Misbehavior & Disrespectful Kids

Jan 15, 2024

When your child “misbehaves”, do you think they’re being disrespectful?  As parents, we all take pride when other people tell us that our children are great kids…  and that they are so well-behaved.  It makes us feel good, and we tend to make that mean that we’ve done a good job as a parent.  But what about when they “misbehave”?  

I was coaching the Mom of a 3-year-old who was struggling to get her daughter to listen.  When I asked the Mom what she thought about her daughter not listening, she told me she thought it meant that her daughter didn’t respect her.

This is a very common theme for many parents.  They think if their kids listen and do as they’re told that means that they respect their parents, and if they’re misbehaving they don’t.

Unfortunately, when we think our kids are being disrespectful we are likely to get frustrated, angry, or sad — which makes it really difficult to parent effectively in those moments.  

I encourage you to consider that what you THINK about your children’s behavior will affect your ability to stay calm, your ability to respond instead of react, and your ability to effectively deal with any challenging behavior from your kids.

I recommend that you start by evaluating your expectations for their behavior.  

I find that most parents, (myself included:), typically expect that our children will behave in accordance with adult programming.  But if you evaluate their behavior based on their age, they are typically right on track and exhibiting age-appropriate behavior.  

Can you observe their behavior and consider that they are acting exactly as they should for their age, and not interpret their behavior as being disrespectful?

Typically, when kids act out, parents react.  Our first instinct is to get them to stop the behavior as soon as possible, especially if we are out in public!  Unfortunately, when we are reactive, our kids end up reacting too.  The situation escalates and we lose the opportunity to turn the situation into a teachable moment. 

I remember taking my kids to church when they were little, and trying to have as many tricks up my sleeve (snacks, coloring books, and any small quiet toys) to keep them entertained should something go wrong.  I expected that my child should be quiet, still, and respectful in church.  But then came the day that none of my tricks worked.  My 3-year-old did not want to sit anymore. In my mind, he was “misbehaving”.  I’m sure that I had thoughts of what other people would think of me as a parent since my son was being so disruptive in church.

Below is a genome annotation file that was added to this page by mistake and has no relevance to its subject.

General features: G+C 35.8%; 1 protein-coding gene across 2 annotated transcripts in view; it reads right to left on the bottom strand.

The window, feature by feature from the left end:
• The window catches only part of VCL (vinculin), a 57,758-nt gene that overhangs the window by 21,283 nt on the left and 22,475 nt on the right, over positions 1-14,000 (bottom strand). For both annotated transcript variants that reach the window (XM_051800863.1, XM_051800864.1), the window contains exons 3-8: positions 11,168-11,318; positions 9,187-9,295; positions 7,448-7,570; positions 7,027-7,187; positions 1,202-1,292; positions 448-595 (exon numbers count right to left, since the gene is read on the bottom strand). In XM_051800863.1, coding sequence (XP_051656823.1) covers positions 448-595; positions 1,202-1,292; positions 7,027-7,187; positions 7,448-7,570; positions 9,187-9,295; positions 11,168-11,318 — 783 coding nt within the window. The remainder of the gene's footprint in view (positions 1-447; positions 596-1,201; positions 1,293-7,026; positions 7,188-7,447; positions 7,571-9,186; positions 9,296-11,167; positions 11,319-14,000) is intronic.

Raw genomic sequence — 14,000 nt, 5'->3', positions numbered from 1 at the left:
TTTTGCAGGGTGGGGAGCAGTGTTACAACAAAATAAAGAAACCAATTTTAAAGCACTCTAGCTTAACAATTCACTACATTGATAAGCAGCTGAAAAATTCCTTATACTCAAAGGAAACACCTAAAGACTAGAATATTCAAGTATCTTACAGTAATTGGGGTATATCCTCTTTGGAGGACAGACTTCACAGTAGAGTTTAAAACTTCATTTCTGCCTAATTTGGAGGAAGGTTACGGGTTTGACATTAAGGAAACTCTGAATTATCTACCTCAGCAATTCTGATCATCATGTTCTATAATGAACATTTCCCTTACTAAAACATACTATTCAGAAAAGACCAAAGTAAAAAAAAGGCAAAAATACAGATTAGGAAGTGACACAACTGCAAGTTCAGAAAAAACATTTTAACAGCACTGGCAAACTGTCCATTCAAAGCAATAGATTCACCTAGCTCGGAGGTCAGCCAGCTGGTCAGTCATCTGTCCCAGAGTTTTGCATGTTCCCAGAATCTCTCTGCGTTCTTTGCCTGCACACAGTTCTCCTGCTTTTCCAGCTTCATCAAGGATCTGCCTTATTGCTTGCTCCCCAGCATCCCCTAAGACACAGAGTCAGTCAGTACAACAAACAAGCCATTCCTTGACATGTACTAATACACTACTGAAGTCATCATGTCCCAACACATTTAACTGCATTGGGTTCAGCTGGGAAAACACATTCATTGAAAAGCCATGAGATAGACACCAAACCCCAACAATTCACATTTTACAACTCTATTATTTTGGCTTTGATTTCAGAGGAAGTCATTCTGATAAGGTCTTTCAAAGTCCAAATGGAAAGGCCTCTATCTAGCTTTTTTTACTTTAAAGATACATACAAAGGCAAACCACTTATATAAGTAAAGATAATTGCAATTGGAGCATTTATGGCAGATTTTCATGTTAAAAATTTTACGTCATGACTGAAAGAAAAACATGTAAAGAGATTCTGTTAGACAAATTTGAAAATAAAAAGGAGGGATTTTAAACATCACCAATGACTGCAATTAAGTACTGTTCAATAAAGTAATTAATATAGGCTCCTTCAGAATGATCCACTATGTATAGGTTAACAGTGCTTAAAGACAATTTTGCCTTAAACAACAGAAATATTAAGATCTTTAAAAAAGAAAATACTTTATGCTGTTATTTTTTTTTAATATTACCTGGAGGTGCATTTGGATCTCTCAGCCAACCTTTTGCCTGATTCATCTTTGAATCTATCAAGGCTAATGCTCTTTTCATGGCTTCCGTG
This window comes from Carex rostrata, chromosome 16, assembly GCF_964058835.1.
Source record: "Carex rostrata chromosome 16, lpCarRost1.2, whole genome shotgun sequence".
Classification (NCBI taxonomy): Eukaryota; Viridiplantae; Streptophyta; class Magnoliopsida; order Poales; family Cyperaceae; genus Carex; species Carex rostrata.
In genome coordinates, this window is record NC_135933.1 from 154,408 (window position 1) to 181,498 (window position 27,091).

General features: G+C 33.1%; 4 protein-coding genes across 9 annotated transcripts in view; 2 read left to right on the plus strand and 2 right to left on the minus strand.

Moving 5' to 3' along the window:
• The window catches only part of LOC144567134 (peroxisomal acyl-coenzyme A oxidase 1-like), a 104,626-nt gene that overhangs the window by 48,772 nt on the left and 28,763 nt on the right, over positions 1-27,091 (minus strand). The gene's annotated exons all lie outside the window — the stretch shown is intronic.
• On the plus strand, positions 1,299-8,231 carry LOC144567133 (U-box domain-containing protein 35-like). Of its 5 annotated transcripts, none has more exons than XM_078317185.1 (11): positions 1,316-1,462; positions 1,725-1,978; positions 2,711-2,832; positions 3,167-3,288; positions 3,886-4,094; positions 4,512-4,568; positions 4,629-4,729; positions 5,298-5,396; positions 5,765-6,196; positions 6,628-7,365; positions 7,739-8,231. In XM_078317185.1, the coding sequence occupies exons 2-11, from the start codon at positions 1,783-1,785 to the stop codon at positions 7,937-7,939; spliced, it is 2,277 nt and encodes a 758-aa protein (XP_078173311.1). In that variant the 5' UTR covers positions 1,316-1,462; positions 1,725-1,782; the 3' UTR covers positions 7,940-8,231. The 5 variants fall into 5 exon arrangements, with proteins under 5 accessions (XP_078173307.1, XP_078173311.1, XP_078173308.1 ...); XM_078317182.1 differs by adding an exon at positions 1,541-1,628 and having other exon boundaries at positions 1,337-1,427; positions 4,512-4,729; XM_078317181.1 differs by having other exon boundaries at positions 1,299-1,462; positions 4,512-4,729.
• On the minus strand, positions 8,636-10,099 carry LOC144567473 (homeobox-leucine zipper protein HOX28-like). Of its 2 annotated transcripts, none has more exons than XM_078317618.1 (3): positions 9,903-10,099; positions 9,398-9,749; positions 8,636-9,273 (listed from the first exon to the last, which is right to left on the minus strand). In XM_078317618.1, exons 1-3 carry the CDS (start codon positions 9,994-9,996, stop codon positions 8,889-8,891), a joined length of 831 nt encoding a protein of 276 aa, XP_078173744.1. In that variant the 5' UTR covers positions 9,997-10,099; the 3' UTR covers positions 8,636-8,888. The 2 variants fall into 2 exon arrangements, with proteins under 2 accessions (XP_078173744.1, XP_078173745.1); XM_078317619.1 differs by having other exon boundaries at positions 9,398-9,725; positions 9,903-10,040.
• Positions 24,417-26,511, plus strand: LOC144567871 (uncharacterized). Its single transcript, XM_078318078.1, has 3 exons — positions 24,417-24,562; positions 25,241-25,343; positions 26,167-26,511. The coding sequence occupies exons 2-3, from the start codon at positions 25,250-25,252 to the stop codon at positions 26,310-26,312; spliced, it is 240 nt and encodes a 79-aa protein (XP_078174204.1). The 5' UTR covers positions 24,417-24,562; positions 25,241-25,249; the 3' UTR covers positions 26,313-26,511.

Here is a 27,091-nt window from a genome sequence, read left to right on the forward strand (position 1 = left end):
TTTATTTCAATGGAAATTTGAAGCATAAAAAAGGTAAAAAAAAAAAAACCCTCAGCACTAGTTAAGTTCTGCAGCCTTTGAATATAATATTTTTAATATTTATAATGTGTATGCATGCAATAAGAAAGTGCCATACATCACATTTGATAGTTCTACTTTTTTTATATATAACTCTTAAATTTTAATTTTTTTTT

When we have the thought that the behavior is wrong and we need to correct it, we are coming from a place of judgment and shame towards our kids.  We think if they are ashamed of their behavior they will stop.  And, if we make our children’s behavior an indicator of our parenting skills…  we may decide that their misbehavior means that we are a bad parent, and we feel ashamed of ourselves too.

Not only does shame feel awful, for us and our children, but research also shows that shame doesn’t help us change or learn new behaviors.  Instead, shame shuts down the centers of the brain responsible for learning and growth.

In my case, had I evaluated my son’s behavior through the age-appropriate lens, I would have seen the situation very differently.  He wasn’t “misbehaving”, he was acting exactly as he should for a 3-year-old.  Ideally, this thought would not have led to a path where I was ashamed and parenting from judgment and shame.

The alternative is a bit counterintuitive.  It’s the idea that nothing has gone wrong. Your child’s behavior does not have to mean they disrespect you and it does not have to mean anything about your skills as a parent — because when you think nothing has gone wrong and your child’s behavior is age-appropriate, you remain calm, cool, and collected and parent much more effectively from this state. 

Please note that this does NOT mean that you excuse the behavior. It just allows you as the parent to remain in a non-reactive state where you can evaluate how to best handle the situation, stay connected to your child, and be mentally in a position to help teach and guide them.  And your child will likely be much more receptive if they are not feeling judged or ashamed.

Now in my situation at church, thankfully the minister was older and wiser…  she literally stopped what she was doing and said it’s okay, let him go. He’s just curious.  He wandered right up to the altar and stood very quietly for the rest of the service just watching.  Everyone commented afterward how wonderful it was to see him watching in wonder, and what a good little boy he was.  What a change in perspective and a valuable lesson for me.

I invite you to consider that your child is not being disrespectful and evaluate their behavior through an age-appropriate lens.  

If you want to add more tools to your parenting toolbox to better handle challenging behavior, join us on January 25th for my newest live workshop - How To Parent Through Behavior Challenges.  We will discuss the brain / behavior connection, common mistakes many parents make and how to avoid them, and I’ll be sharing research backed proven tools so you know exactly what to do next time your child misbehaves.  Click here for more information and register to update your parenting toolbox for 2024.

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